B. The Due Process and APA Claims

The Prison Litigation Reform Act's ("PLRA") exhaustion requirement has clearly been expressed by Congress. It provides that [n]o action shall be brought, with respect to prison conditions under § 1983 of this title, or any other Federal law, by a prisoner confined in any jail, prison, or other correctional facility until such administrative remedies as are available are exhausted.

42 U.S.C. §1997e(a) (2006). The Supreme Court has emphasized that "exhaustion is now required for all actions brought with respect to prison conditions, whether under [42 U.S.C.] § 1983 or any other Federal law." Porter v. Nussle, 534 U.S. 516, 524 (2002) (internal quotation marks and alterations omitted); see also Booth v. Churner, 532 U.S. 731, 741 (2001) (holding that exhaustion is required even where the relief sought is not available in the administrative process). As with the FOIA, this exhaustion requirement is not jurisdictional, but nonetheless operates as a prerequisite to the filing of a civil action. Woodford v. Ngo, 548 U.S. 81, 101 (2006); Ali v. Dist. of Columbia, 278 F.3d 1, 5-6 (D.C. Cir. 2002).

The DOJ has submitted evidence establishing that Calhoun did not exhaust all his available administrative remedies related to the claims presented in this action. See Second Herbin-Smith Decl. ¶¶ 6-7. Calhoun has not submitted any evidence to the contrary. Rather, he has submitted a sworn statement that he intended to present these claims in his defense at a disciplinary hearing arising from his unauthorized possession of a copy of his PSR, but did not have the opportunity to do so because the hearing was cancelled. See Declaration of David Calhoun in Opposition to Declaration of Patrick Sweeney and in Opposition to Second Declaration of Vanessa Herbin-Smith & Affidavit of Exhaustion (May 27, 2009). Such a statement of intent not actualized is of no consequence, as it does not demonstrate the exhaustion of all available administrative remedies. Moreover, there is no evidence that Calhoun was in anyway prevented from filing, or thwarted in an attempt to file, a complaint in the prison grievance process.*fn1 The undisputed record therefore shows that Calhoun did not exhaust all available administrative remedies before filing these claims, as is required by the PLRA. Accordingly, the plaintiff's constitutional and APA claims will be dismissed.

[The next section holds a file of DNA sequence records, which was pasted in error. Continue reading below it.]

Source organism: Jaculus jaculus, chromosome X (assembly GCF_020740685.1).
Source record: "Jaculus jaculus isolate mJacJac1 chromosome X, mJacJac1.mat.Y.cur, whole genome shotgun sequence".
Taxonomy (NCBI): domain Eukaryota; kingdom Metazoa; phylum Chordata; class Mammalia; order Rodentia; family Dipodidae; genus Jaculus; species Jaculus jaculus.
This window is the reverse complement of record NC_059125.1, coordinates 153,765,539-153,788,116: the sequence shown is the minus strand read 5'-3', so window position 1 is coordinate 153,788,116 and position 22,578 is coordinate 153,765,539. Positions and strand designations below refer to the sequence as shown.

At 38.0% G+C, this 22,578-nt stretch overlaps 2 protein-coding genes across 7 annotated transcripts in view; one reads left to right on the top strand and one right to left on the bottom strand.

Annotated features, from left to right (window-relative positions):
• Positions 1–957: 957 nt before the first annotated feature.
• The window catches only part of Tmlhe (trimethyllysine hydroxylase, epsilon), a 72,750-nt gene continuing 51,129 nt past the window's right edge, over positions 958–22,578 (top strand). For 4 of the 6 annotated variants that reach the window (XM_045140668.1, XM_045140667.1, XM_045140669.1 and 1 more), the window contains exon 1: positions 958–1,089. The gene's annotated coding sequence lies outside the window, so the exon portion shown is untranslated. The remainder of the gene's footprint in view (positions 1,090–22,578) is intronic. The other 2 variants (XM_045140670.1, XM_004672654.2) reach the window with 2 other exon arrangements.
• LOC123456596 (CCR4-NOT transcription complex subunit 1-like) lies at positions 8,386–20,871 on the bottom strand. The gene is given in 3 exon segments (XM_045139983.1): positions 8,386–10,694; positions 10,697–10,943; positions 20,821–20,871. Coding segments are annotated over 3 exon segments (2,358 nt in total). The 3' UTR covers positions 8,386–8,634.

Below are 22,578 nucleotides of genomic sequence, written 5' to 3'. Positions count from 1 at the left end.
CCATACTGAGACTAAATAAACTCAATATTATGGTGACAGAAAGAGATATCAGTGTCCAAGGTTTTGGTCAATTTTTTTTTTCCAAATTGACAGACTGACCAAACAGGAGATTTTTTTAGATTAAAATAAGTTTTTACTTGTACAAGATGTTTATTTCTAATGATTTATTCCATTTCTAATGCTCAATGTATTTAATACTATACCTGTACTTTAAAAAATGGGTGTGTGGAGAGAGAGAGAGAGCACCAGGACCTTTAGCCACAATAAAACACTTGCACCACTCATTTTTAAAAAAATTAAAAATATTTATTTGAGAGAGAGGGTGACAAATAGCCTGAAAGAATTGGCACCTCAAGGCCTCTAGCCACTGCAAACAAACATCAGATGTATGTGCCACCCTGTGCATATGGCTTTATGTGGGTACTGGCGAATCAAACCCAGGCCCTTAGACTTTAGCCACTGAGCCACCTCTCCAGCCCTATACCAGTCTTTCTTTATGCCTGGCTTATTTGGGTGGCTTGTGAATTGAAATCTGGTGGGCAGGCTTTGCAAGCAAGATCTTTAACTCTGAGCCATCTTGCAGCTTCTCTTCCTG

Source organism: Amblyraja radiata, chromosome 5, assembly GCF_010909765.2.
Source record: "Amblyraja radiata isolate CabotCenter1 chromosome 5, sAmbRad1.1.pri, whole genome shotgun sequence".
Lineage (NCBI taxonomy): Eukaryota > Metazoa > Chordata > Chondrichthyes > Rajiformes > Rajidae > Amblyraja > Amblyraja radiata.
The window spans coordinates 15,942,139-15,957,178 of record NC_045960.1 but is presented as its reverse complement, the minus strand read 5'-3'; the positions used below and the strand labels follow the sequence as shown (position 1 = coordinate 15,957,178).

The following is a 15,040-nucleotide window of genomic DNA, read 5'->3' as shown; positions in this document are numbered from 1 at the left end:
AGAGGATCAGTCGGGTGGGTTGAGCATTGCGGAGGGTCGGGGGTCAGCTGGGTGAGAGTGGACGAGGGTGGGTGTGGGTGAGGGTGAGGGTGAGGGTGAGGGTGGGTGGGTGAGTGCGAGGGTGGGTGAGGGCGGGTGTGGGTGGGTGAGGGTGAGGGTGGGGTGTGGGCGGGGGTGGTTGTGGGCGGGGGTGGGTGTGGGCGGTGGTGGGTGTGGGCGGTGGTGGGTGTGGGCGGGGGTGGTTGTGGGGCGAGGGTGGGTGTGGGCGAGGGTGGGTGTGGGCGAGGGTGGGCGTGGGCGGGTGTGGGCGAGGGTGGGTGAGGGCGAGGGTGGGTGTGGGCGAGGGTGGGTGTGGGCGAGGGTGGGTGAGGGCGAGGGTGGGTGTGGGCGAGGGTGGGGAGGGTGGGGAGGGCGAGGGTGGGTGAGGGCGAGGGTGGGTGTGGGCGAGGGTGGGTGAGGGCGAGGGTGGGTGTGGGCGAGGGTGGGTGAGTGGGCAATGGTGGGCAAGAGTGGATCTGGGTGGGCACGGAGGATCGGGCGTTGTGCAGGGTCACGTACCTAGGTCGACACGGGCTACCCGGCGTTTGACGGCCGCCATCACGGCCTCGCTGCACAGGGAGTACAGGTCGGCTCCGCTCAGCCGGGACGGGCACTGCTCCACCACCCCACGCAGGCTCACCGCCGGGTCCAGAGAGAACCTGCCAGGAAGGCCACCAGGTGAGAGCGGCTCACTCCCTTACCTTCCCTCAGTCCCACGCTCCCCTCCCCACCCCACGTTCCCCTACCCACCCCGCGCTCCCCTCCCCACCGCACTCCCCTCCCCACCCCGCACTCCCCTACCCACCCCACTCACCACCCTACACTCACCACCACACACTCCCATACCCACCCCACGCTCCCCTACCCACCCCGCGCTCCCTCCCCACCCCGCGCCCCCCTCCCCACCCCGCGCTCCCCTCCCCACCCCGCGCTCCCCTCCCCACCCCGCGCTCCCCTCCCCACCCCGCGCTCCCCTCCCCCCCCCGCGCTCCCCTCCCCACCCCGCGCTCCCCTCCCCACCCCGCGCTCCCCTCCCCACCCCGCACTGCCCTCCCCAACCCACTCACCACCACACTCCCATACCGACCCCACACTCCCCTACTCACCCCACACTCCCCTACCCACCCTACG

For the reasons set forth above, the Court will grant the DOJ's motion and will dismiss all the claims presented in the complaint because the plaintiff did not exhaust his available administrative remedies with respect to any claim before filing this civil action. A final order consistent with this memorandum opinion accompanies this memorandum opinion.